Refactoring old code

Refactoring old code


5 min read

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As a developer, you write code (duh), but this code might be outdated in one, three, five years.

I think it's our responsibility to maintain this code if the budget allows it.

In this case, the code has been written by my colleague pre ES6 times. I'm now asked to write an extension on this codebase.

When looking at the old code, I noted there was some legacy code that was using loops and wasn't really efficient with the tools we have nowadays.

Introducing the old code

In the example we are looking at, we have the following datasets.

const data = {
  Angular: 3,
  React: 1,
  Vue: 2,
  Next: 1,
  HTML: 2,
  Other: 3
const colors = ['#d17a29', '#da9554', '#e3af7f', '#edcaa9', '#f6e4d4', '#204e77'];

The goal is to get an output like this:

  ['Angular', 3, '#d17a29'],
  ['Other', 3, '#204e77'],
  ['Vue', 2, '#e3af7f'],
  ['HTML', 2, '#f6e4d4'],
  ['React', 1, '#da9554'],
  ['Next', 1, '#edcaa9']

Looking at the old code, which is the following:

let sortable = [];
let index = 0;

for (let temp in data) {
  sortable.push([temp, data[temp], colors[index] ? colors[index] : '#D3D3D3']);

sortable.sort(function(a, b) {
  return b[1] - a[1];

The person achieved the exact goal, using a loop and manual plus on an index. Perfect solution, but perhaps we can make it even better?

Refactoring the code

Immediately is was thinking of using the Map method to map the data into the desired format.

But we can't use the Map method on an object?

Right, so let's convert this object into an array.

const newOutput = Object.entries(data);

This will give us the following array.

[['Angular', 3], ['React', 1], ['Vue', 2], ['Next', 1], ['HTML', 2], ['Other', 3]];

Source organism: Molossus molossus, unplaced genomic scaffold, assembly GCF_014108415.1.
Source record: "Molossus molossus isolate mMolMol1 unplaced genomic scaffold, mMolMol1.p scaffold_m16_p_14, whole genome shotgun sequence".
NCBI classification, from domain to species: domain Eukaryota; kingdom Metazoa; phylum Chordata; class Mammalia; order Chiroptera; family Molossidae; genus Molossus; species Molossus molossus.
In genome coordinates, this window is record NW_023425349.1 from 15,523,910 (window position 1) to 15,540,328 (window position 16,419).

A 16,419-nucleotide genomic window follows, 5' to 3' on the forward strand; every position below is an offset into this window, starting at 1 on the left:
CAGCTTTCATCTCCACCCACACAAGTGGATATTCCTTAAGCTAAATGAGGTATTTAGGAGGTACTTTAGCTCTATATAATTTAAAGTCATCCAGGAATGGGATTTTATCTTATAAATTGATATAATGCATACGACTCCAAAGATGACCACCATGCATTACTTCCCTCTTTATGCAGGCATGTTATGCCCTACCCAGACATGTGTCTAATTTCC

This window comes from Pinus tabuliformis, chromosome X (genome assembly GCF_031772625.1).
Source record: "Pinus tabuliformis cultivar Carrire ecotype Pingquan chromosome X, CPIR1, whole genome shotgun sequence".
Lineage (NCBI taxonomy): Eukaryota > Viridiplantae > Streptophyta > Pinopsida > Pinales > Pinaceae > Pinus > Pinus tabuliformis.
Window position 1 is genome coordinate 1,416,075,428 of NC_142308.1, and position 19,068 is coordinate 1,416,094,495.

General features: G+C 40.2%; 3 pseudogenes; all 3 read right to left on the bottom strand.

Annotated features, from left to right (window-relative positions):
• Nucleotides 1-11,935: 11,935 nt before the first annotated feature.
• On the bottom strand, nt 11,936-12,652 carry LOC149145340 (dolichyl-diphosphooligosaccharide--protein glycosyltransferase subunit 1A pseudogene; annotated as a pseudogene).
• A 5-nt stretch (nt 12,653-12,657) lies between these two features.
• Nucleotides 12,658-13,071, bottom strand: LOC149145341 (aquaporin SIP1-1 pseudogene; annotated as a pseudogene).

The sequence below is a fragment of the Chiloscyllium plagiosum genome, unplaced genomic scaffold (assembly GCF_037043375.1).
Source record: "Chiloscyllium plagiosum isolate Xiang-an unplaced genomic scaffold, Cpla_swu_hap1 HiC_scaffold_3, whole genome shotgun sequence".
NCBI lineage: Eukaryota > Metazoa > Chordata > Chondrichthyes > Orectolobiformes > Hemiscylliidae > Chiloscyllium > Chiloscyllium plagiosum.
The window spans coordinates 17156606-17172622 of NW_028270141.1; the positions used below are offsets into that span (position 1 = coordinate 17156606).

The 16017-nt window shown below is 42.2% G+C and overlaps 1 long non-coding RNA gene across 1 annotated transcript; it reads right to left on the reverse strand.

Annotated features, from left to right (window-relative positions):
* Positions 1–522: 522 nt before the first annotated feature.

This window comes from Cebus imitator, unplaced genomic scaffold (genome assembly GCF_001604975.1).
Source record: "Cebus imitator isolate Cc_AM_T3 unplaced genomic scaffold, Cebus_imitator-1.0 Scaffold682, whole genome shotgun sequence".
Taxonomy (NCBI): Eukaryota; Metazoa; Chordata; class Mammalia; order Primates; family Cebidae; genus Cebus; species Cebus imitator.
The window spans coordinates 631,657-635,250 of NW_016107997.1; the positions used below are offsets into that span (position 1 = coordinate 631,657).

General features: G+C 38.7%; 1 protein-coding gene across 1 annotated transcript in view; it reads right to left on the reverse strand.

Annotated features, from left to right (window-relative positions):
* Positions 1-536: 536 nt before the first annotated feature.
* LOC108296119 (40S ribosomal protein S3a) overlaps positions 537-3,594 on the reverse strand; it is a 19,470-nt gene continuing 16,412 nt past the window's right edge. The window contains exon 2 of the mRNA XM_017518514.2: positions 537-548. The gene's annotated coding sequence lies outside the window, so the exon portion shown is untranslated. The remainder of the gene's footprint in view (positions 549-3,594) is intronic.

Wow, that already halfway there, it's not sorted yet, and we are missing the color, but it's a really good start.

Note: With this, we omitted the manual push into a new array.

Now let's try and add the color based on an index. Start by adding a Map method to the entries.

const newOutput = Object.entries(data).map(item => item);

This will return the exact same as what we had. But did you know we can add an index to this?

const newOutput = Object.entries(data).map((item, index) => item);

Another cool thing we can do inside this map is to break down the item into separate variables.

const newOutput = Object.entries(data).map(([title, amount], index) => title);

The above example will return:

['Angular', 'React', 'Vue', 'Next', 'HTML', 'Other'];

You might see where this is going now, so instead of returning just the title, we can return an array.

const newOutput = Object.entries(data).map(([title, amount], index) => [
  colors[index] || '#fff'

There we go. We added the color to our output.

  ['Angular', 3, '#d17a29'],
  ['React', 1, '#da9554'],
  ['Vue', 2, '#e3af7f'],
  ['Next', 1, '#edcaa9'],
  ['HTML', 2, '#f6e4d4'],
  ['Other', 3, '#204e77']

The last thing we need is to have the array sorted based on the number (second variable).

const newOutput = Object.entries(data)
  .map(([title, amount], index) => [title, amount, colors[index] || '#fff'])
  .sort((a, b) => b[1] - a[1]);

Let's check the output now:

  ['Angular', 3, '#d17a29'],
  ['Other', 3, '#204e77'],
  ['Vue', 2, '#e3af7f'],
  ['HTML', 2, '#f6e4d4'],
  ['React', 1, '#da9554'],
  ['Next', 1, '#edcaa9']

We did it. We refactored the old code to a single line using combined methods.

I hope you see how refactoring code makes sense and how the thinking process works.

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